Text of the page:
The Tico Times
August 9, 2018
Their outstanding academic performance, English fluency, leadership, and interest in science, technology, engineering and math (STEM) have paid off: six Costa Rican students have won a scholarship for technical studies in the United States.
María Nazareth Mata Castillo, Valeria Saborío Barquero, Diego Hernández Montero, Maxwell Jornae Pita Nelson, Josué Ortega Ramírez and Antony Ramírez Montero became the second class of recipients of the Dr. Ana Sittenfeld Specialized Technical Grants this week.
The program is made possible by an alliance between the Costa Rica USA Foundation for Cooperation (CRUSA), the Costa Rican Investment Board (CINDE), the U.S. Embassy, United Airlines and the Costa Rican-North American Cultural Center (CCCN) through its educational advisory office, Education USA.
“For the CRUSA Foundation it’s essential to support the country in building capacity in strategic areas, especially to promote the knowledge economy and innovation,” said Marisela, Coordinator of Human Capital, Knowledge and Innovation, in a statement. “We know that the country is increasing its numbers of new professionals in science and technology, but it’s not enough to meet the demand of the business sector.”
According to CINDE, multinational businesses are poised to double their number of jobs year-on-year if the supply of qualified personnel increases in STEM fields. In 2017, 13,754 high-quality and well-paid jobs were generated, CINDE states.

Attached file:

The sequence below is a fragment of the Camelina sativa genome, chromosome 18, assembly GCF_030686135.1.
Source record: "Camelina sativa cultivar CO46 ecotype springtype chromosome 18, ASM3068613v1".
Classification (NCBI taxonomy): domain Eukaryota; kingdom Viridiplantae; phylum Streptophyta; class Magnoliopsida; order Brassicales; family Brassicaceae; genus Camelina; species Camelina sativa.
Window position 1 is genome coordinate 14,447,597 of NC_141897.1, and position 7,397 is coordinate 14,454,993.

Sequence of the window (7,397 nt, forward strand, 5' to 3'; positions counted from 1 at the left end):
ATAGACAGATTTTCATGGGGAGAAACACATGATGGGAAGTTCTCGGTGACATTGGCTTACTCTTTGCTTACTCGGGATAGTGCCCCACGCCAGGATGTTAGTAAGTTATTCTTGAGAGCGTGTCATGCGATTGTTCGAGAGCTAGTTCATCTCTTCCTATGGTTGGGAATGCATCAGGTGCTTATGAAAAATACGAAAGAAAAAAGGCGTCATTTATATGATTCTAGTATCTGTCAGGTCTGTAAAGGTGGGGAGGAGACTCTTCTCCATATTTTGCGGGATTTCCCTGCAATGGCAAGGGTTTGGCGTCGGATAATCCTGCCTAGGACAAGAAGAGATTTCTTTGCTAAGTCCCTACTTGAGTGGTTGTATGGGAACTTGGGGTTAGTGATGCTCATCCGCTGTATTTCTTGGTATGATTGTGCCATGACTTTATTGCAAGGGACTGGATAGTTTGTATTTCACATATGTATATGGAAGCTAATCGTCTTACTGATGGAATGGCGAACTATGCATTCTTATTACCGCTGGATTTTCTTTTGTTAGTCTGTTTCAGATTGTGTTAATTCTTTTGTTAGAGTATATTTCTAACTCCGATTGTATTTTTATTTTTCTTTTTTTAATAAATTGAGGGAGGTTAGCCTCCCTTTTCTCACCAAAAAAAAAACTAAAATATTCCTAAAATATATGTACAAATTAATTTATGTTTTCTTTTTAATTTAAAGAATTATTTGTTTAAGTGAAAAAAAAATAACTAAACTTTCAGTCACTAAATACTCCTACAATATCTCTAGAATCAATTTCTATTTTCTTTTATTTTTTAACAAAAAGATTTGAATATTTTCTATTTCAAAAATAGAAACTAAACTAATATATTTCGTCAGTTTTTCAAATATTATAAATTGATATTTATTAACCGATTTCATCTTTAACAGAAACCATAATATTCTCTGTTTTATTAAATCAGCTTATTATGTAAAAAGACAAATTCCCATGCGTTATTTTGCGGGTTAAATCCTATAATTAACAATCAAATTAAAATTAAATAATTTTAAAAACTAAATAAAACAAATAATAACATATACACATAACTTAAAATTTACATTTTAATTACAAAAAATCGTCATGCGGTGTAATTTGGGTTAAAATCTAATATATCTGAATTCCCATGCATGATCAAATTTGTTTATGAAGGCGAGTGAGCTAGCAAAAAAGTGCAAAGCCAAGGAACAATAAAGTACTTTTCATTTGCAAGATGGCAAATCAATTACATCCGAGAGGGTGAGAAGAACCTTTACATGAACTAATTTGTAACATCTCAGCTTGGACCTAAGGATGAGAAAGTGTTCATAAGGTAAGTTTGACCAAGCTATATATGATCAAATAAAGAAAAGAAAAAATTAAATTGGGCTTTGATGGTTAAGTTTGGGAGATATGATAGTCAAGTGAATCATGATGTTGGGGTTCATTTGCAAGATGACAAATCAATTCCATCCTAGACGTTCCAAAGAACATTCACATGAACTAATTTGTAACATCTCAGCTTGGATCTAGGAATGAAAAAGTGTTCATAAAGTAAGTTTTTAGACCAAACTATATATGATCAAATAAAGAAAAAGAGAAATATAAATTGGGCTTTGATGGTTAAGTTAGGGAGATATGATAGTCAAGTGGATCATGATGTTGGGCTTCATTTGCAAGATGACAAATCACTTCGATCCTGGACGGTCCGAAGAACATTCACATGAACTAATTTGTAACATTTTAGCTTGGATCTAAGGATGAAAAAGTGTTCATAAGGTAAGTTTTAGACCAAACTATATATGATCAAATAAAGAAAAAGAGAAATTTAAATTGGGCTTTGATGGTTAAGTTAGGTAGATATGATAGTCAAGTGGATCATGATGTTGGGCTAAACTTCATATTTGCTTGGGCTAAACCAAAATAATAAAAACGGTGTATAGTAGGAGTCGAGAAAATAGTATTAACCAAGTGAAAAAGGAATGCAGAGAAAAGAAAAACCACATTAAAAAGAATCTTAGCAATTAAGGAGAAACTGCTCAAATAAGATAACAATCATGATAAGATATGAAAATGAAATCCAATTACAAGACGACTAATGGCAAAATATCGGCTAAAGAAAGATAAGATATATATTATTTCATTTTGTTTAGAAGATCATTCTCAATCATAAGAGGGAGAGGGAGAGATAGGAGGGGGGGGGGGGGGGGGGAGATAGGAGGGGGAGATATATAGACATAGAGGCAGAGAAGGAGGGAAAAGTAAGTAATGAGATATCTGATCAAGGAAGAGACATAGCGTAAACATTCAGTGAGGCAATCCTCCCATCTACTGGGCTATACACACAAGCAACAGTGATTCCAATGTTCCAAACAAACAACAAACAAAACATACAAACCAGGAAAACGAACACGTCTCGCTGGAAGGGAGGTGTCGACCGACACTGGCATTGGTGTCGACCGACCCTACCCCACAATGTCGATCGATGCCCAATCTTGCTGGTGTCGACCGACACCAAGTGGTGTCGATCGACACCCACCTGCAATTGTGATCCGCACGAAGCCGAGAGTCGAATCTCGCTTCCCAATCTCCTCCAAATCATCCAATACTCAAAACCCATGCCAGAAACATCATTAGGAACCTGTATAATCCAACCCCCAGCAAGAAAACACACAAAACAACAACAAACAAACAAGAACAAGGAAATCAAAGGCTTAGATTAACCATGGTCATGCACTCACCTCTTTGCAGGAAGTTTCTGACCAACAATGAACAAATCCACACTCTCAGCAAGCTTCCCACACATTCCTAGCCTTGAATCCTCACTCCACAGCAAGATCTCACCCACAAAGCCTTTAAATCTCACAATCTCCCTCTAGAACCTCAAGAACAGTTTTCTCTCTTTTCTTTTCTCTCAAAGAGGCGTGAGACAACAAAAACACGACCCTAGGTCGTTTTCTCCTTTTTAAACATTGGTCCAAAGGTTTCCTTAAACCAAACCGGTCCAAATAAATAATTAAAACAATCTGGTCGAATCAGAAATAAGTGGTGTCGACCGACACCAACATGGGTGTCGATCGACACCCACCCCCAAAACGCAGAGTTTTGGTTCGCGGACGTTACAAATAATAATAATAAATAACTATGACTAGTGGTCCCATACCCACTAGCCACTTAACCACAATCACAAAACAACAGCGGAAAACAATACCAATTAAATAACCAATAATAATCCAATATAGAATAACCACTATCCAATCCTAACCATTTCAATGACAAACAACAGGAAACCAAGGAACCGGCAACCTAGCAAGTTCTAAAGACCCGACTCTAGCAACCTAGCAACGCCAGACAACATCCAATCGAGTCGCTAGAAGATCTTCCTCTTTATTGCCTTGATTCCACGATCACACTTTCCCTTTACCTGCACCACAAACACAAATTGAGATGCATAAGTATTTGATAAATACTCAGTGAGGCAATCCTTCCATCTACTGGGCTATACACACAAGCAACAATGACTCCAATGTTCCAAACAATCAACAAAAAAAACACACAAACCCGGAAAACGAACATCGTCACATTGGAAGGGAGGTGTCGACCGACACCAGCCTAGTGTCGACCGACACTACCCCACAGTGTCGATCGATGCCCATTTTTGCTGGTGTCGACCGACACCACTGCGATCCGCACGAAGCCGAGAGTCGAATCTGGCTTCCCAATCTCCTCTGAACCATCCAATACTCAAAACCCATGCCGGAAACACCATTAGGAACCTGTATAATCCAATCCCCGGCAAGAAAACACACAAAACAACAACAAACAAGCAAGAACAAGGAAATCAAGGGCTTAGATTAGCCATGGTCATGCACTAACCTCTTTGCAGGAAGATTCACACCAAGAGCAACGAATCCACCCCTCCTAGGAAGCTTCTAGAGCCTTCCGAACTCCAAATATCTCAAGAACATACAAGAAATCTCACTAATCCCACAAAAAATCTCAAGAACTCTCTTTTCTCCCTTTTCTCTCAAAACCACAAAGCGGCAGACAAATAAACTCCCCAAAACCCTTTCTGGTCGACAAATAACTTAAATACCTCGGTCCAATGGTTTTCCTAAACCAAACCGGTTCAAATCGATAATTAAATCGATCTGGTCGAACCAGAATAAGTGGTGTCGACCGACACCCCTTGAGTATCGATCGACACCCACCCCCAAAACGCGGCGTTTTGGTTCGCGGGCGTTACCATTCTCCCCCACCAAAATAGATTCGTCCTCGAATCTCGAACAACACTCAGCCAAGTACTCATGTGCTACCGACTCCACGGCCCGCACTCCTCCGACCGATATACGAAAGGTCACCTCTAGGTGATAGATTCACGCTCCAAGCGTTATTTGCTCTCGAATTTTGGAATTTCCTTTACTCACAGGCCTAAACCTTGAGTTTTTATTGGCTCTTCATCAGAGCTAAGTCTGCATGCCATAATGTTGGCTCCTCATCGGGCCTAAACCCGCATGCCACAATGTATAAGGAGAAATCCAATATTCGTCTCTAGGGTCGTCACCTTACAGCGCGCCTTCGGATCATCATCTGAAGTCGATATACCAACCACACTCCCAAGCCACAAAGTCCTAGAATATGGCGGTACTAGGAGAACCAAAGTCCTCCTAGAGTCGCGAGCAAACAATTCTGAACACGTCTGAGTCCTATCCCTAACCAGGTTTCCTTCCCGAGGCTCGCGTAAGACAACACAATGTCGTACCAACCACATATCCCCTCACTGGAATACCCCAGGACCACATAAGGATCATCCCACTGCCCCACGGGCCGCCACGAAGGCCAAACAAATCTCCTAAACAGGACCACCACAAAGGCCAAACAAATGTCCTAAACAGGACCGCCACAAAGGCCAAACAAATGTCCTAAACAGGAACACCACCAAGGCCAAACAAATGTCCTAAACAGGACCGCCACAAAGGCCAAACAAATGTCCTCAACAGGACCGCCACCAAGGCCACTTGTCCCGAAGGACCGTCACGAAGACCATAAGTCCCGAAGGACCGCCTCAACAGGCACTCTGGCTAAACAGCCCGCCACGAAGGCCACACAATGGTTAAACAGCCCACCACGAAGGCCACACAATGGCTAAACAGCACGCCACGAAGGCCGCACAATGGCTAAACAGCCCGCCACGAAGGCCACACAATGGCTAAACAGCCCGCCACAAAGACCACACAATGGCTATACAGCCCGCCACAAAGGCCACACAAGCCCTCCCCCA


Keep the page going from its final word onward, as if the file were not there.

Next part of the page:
Of the young people who received scholarships, five are from public Vocational High Schools (CTP) in General Viejo, Santa Ana, San Isidro de Heredia, San Agustín and Cartago (COVAO), while the sixth is a student from the José Ramírez High School, a public school that offers the International Baccalaureate program. All six participated in a rigorous selection process with a committee made up of representatives from CINDE, the Embassy, Education USA and the CRUSA Foundation.
Maxwell Jornae Pita Nelson, 18, from the CTP San Agustín, says that while it was difficult to leave his mother and sister behind in Limón, on the Caribbean coast, to live and study in Cartago, he knew it was essential to get a good education that has now led to international study.
“Going to another country to study, increase my professional skills and share another culture is one of those opportunities that are scarce for low-income people like me,” he said, adding that his education in the United States “is a challenge I want to put my whole heart into, in name of all those who have supported me.”
María Nazareth Mata Castillo will have to leave her home in Peñas Blancas de Pérez Zeledón, where she lives with her parents and four siblings, to follow her dreams and her passion for math.
“Everyone at home loves numbers and research,” she said. “I want to be a change agent, demonstrating that numbers are fabulous and that women can play with them. The more tools I can develop, the more I can contribute to my family, community and country.”